“However, there’s still a lot more work to be done figuring out the history of this system.”

The typical white dwarf exerts a strong gravitational pull at the surface, which, according to Science Magazine if you were to drop a rock from 1 meter high, it would hit the surface at thousands of miles per hour.

With the gravitational force as strong as this, it is expected that elements heavier than helium should be pulled beneath the star’s surface, but on many white dwarfs there is a presence of heavy elements, which suggests that asteroids are depositing elements such as silicon and iron.

“It’s like panning for gold — the heavy stuff sinks to the bottom. These metals should sink into the white dwarf’s interior where we can’t see them,” John Johnson, a co-author, explained to PHYS ORG.

Boris Gänsicke, an astronomer at the University of Warwick in England who studies heavy-element pollution in white dwarfs, but was not involved in this research, told National Geographic: “These should disappear on relatively short timescales; [because] these elements haven’t disappeared yet means they’ve been replenished relatively recently.”

Francesca Faedi, an astronomer from University of Warwick, wrote in a commentary that accompanies the study: “Future observations of evaporating planets and metal-polluted white dwarfs might even allow scientists to distinguish between material that originated in a planet’s core as opposed to its mantle.”

Scientists have said that white dwarfs that showed evidence of heavy metals had become “polluted” as they destroyed asteroids or rocky planets, but they had little to no evidence, and most of what they had was often circumstantial. Few white dwarfs that are polluted show any signs of having debris disks surrounding them, and for the ones that do, their origin has been uncertain.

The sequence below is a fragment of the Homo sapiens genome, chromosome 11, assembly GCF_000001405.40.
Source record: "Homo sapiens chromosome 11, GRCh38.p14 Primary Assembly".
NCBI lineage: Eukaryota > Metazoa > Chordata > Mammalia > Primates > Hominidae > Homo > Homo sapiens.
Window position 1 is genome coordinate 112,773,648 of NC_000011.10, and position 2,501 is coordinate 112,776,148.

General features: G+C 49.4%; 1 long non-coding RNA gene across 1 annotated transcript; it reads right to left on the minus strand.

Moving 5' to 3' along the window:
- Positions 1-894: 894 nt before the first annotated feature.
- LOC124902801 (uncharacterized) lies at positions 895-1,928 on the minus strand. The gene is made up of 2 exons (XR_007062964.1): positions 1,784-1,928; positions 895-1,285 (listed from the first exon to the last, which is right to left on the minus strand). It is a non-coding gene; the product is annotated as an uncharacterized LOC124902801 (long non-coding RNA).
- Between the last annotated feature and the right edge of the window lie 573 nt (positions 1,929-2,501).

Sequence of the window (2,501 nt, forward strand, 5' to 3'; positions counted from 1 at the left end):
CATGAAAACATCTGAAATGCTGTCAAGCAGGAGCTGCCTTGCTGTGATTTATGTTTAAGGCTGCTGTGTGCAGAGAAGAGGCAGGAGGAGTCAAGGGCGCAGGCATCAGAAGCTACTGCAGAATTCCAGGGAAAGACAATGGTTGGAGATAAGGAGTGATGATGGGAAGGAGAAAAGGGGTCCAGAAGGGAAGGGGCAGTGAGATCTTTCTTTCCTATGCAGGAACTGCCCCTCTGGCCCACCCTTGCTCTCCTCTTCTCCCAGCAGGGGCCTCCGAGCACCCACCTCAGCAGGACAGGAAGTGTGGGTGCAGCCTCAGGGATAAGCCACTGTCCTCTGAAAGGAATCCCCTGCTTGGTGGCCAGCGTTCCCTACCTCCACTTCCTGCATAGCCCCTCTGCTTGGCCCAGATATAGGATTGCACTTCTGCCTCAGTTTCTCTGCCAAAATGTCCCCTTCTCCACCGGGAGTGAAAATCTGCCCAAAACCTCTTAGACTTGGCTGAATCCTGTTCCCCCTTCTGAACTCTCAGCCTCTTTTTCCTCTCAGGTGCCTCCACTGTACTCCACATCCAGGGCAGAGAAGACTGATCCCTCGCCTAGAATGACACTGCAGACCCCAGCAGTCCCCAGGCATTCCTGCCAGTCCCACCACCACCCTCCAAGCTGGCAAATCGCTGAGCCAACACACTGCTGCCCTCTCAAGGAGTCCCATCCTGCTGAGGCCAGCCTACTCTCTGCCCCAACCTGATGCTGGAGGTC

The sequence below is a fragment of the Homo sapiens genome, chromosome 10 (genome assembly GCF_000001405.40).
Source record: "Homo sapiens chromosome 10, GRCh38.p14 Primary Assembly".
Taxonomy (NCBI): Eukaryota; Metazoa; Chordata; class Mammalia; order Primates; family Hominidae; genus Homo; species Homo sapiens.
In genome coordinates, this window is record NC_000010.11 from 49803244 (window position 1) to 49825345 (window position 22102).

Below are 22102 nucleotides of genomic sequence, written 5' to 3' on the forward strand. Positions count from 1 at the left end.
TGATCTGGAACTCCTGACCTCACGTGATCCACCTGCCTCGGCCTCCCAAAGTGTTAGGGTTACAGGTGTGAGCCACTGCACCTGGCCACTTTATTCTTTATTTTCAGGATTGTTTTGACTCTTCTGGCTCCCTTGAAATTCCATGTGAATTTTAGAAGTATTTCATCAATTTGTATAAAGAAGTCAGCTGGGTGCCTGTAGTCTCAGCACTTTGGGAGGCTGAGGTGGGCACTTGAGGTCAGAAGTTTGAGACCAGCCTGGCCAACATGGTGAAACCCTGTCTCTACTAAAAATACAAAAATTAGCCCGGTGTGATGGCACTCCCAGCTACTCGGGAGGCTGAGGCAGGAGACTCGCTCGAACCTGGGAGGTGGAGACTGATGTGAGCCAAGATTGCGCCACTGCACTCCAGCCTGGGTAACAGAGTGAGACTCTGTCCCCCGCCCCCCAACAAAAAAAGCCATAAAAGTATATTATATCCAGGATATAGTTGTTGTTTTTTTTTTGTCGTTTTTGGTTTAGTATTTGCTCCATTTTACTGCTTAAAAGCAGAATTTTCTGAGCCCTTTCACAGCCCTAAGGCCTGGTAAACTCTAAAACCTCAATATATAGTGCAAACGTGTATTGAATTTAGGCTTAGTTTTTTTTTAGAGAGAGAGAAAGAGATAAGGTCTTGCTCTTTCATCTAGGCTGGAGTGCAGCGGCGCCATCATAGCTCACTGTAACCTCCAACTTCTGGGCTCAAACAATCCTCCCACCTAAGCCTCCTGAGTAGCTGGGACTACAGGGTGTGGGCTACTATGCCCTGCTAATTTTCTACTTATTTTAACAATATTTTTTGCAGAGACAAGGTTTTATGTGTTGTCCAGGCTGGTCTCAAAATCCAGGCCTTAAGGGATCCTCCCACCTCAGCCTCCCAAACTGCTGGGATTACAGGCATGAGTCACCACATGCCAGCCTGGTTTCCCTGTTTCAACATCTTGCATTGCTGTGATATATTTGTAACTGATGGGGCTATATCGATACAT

This system however shows all three: A polluted white dwarf, a surrounding debris disk, and at least one compact, rocky object.

‘We now have a ‘smoking gun’ linking white dwarf pollution to the destruction of rocky planets,’

says Vanderburg.

While there will be other interpretations of these observations, Gänsicke says that Vanderburg’s group is plausible. “I can’t think of an alternative explanation,” he says. “The exciting thing is that, yes, the story we’ve been developing over the past decade works the way we think it works.”

The Harvard-Smithsonian Center for Astrophysics wrote in a press release: “What is certain is that the remaining objects will not last forever. They are being vaporized by the intense heat of the white dwarf. They also are orbiting very close to the tidal radius, or distance at which gravitational tides from the white dwarf can rip apart a rocky body.

“Within the next million years or so, all that will remain of these asteroidal bits is a thin metal dusting on top of an innocent-looking white dwarf star.”

The origin of the objects orbiting the white dwarf star is still unknown, but it is likely that it was an existing planet whose orbit had become unstable when it was dragged towards the white dwarf. There are up to six dwarf planets in orbit around the star that have been spotted, each having a trailing dust field of debris.